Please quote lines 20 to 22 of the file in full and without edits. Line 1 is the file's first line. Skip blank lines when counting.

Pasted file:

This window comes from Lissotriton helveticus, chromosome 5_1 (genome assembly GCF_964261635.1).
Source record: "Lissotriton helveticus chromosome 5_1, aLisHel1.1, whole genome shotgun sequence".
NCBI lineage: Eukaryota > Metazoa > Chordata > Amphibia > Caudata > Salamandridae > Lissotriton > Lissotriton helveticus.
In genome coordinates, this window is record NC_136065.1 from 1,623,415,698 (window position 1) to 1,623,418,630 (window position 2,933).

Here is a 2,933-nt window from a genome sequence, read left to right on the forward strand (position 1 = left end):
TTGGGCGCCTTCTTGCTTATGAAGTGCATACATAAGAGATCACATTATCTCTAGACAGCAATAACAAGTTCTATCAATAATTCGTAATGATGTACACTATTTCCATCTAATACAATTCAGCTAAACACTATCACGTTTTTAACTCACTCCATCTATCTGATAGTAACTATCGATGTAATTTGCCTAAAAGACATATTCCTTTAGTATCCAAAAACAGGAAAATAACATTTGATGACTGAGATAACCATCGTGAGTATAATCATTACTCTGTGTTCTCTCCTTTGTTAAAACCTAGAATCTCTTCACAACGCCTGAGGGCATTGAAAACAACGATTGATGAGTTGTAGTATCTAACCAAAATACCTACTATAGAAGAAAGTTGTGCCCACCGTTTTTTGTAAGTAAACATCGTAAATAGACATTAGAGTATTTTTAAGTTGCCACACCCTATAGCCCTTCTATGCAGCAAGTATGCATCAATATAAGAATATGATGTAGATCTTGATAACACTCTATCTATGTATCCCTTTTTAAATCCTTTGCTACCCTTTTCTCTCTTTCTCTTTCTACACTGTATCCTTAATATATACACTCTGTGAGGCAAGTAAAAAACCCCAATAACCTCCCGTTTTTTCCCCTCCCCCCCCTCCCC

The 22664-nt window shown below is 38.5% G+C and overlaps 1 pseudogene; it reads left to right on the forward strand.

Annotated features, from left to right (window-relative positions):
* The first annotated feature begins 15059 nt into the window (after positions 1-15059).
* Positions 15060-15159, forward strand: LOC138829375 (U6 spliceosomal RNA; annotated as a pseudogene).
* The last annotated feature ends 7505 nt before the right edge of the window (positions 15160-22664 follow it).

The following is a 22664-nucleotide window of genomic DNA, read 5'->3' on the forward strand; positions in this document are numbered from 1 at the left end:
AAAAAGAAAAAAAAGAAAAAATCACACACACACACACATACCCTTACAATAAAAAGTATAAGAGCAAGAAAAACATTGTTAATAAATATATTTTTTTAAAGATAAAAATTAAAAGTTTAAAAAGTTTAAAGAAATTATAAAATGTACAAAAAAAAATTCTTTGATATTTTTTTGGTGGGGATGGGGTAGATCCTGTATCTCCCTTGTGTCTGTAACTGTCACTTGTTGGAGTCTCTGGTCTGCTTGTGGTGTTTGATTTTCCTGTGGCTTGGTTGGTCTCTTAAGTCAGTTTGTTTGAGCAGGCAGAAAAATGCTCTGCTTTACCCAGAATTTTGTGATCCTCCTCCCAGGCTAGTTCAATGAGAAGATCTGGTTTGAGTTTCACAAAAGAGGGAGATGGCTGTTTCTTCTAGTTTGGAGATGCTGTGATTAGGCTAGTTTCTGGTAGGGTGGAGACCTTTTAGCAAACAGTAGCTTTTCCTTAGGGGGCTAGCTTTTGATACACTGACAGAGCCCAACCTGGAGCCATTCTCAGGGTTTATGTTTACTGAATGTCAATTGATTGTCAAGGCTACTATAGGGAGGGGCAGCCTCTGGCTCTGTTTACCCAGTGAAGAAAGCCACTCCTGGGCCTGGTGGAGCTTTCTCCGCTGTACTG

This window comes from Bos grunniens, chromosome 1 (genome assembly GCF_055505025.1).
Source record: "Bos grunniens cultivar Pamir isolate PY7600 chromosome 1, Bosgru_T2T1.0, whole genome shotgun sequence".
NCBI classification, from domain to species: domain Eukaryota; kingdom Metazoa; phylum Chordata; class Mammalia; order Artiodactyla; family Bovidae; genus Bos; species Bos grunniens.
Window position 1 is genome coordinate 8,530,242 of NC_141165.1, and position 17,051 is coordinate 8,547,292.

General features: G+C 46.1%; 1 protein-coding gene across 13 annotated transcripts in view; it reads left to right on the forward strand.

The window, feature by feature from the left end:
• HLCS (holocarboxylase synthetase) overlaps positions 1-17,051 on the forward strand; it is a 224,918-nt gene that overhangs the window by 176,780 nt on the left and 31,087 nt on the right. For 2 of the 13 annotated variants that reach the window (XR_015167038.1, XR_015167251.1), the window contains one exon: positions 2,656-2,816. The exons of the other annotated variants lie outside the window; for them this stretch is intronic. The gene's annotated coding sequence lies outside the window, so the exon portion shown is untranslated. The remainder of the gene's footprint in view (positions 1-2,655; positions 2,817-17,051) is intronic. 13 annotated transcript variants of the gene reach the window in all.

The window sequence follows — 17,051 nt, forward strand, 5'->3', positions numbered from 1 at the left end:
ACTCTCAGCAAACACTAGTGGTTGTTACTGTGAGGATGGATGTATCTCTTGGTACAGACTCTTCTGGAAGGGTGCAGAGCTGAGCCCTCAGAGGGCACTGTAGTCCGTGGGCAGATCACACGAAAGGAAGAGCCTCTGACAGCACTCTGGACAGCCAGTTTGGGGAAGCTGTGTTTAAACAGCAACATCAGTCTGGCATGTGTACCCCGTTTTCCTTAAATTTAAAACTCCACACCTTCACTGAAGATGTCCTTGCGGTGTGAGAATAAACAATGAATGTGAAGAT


• HLCS (holocarboxylase synthetase) overlaps positions 1-17,051 on the forward strand; it is a 224,918-nt gene that overhangs the window by 176,780 nt on the left and 31,087 nt on the right. For 2 of the 13 annotated variants that reach the window (XR_015167038.1, XR_015167251.1), the window contains one exon: positions 2,656-2,816. The exons of the other annotated variants lie outside the window; for them this stretch is intronic. The gene's annotated coding sequence lies outside the window, so the exon portion shown is untranslated. The remainder of the gene's footprint in view (positions 1-2,655; positions 2,817-17,051) is intronic. 13 annotated transcript variants of the gene reach the window in all.

The window sequence follows — 17,051 nt, forward strand, 5'->3', positions numbered from 1 at the left end:
ACTCTCAGCAAACACTAGTGGTTGTTACTGTGAGGATGGATGTATCTCTTGGTACAGACTCTTCTGGAAGGGTGCAGAGCTGAGCCCTCAGAGGGCACTGTAGTCCGTGGGCAGATCACACGAAAGGAAGAGCCTCTGACAGCACTCTGGACAGCCAGTTTGGGGAAGCTGTGTTTAAACAGCAACATCAGTCTGGCATGTGTACCCCGTTTTCCTTAAATTTAAAACTCCACACCTTCACTGAAGATGTCCTTGCGGTGTGAGAATAAACAATGAATGTGAAGAT